Nine. Find a Mentor
This doesn’t have to be anything official. You don’t have to update your Facebook status to “in a mentor relationship with ….” Find someone you respect in this profession, someone who has more experience than you do, someone who is willing to answer your numerous question and stick close to that person (it’s best if you work with that person). At one time, this industry was a trade; in other words, it wasn’t taught in schools and regulated by state boards. It was a trade that was taught by a mentor to an apprentice and the skills and business acumen were passed down through word, practice and in house training. I do believe that the best funeral directors are still being produced when they treat this work like a trade. They find a mentor, and they learn by the guidance of someone older and wiser.
Ten. Learn to practice self-care
I’ve been close to being burnt out. Landed in the hospital. Reevaluated life. I started to see a psychologist. I started anti-depressants. I started writing more. I started going to the gym more. Saying “no” more often. I started to realize that if I wanted to take care of others, I had to take care of myself. Self-care is the unselfish act of selfishness and I know for a fact that I’d be out of this business if I didn’t practice it.
If you’re a new funeral director (or you want to be one), I do believe you’ll gain a lot of perspective from my book. It’s a transparent and personal look at the rigors of being a funeral director.
One. Don’t use a death as an object lesson
The first piece I ever wrote for a magazine was about the death of Jackass crew member Ryan Dunn and how people were using his reckless driving death as an object lesson.
Even though it’s tough to do, especially when we want to teach our kids a lesson about “why drugs are bad” and “why you shouldn’t drink and drive”, turning a life into an object lesson grades against the heart of what it means to be human. People aren’t objects. And death isn’t a lesson. Death is this cauldron of feelings, loss, void, laughter, fear, … it’s everything that is human. Let’s keep it that way.
Two. Remember the Circles of Grief
The circles of grief (AKA the Ring Theory) is this: Imagine concentric circles (see photo above). The smallest ring in the center is the person closest to the deceased, whether that person is the deceased’s spouse, a parent, a child or all of the above. The next circle is representative of the immediate family and very close friends. A third ring could be extended family, close co-workers, etc. A fourth ring might be schoolmates, or church acquaintances, etc. The rings keep going.
The idea with the circles of grief is that comfort always goes in, and dumping always goes out. If you’re a secondary relationship, it’s not your right to dump all of your grief on the spouse of the deceased. If you’re a fourth ring relationship, you should NOT expect a close friend to comfort you. If you’re the closest to the deceased, it’s okay if you dump outward. And if you’re an outer ring, you should expect to comfort the inner rings. These circles act as a great template for any of us who are ever in a position to comfort the bereaved. If you act otherwise, you’re probably being an asshole.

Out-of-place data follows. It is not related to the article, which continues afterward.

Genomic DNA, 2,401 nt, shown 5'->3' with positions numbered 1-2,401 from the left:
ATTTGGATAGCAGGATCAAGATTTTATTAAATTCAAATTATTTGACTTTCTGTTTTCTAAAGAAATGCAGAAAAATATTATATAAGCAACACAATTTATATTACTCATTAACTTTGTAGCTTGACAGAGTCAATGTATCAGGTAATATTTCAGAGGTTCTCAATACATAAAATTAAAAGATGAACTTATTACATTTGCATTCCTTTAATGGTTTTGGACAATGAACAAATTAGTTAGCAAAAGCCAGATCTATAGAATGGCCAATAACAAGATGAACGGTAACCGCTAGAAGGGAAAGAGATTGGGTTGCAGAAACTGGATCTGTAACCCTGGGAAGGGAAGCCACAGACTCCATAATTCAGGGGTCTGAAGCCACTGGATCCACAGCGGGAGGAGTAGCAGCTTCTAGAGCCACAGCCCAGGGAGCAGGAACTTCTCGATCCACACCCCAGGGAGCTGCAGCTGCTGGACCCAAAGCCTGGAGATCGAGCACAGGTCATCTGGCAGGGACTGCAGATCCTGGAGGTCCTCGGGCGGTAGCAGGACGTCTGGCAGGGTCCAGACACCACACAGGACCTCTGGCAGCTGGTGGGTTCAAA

Three. Avoid cliches
When people use comfort cliches like “you’ll see him again someday” or “things will get better”, they are often more concerned with comforting themselves than comforting the bereaved. Comfort cliches are the practical outpouring of death denial. Cliches are band-aids that people try to put on a massive wound. These band-aids oversimplify the problem, they minimalize grief and they trivialize the death. If you don’t want to be an asshole around death, avoid them at all cost.
Four. Don’t Join Westboro Baptist Church
Five. Don’t Say or Write Negative Things about the Deceased
This is simply death etiquette. It doesn’t matter if the deceased was the worst bastard you’ve ever known, it’s never cool or respectable to take a shot at someone when they can’t defend themselves. And nobody is more “unarmed” than when they’re dead.
Six. Don’t Fill Silence with Words
“The real art of conversation is not only to say the right thing at the right place but to leave unsaid the wrong thing at the tempting moment.” —
When you’re around grief, sometimes you speak too soon, so you decide to wait in silence. Your friend starts to cry. You respond to her tears with your own. Even though you want to respond with words, you know this isn’t the time for words. There are no perfect words here. There’s no perfect anything here. And so you wait.
You stay. Listen. Silence. You take her pain into your soul. Hours pass.
You’ve spoken, not with words or advice; not by trying to solve the problem; nor by placing a limit on your time. You’ve taken the uncomfortable silence, allow the grace for tears, for brokenness; you’ve allowed yourself to sit in the unrest without trying to fix it.
Seven. Don’t Make the Funeral about You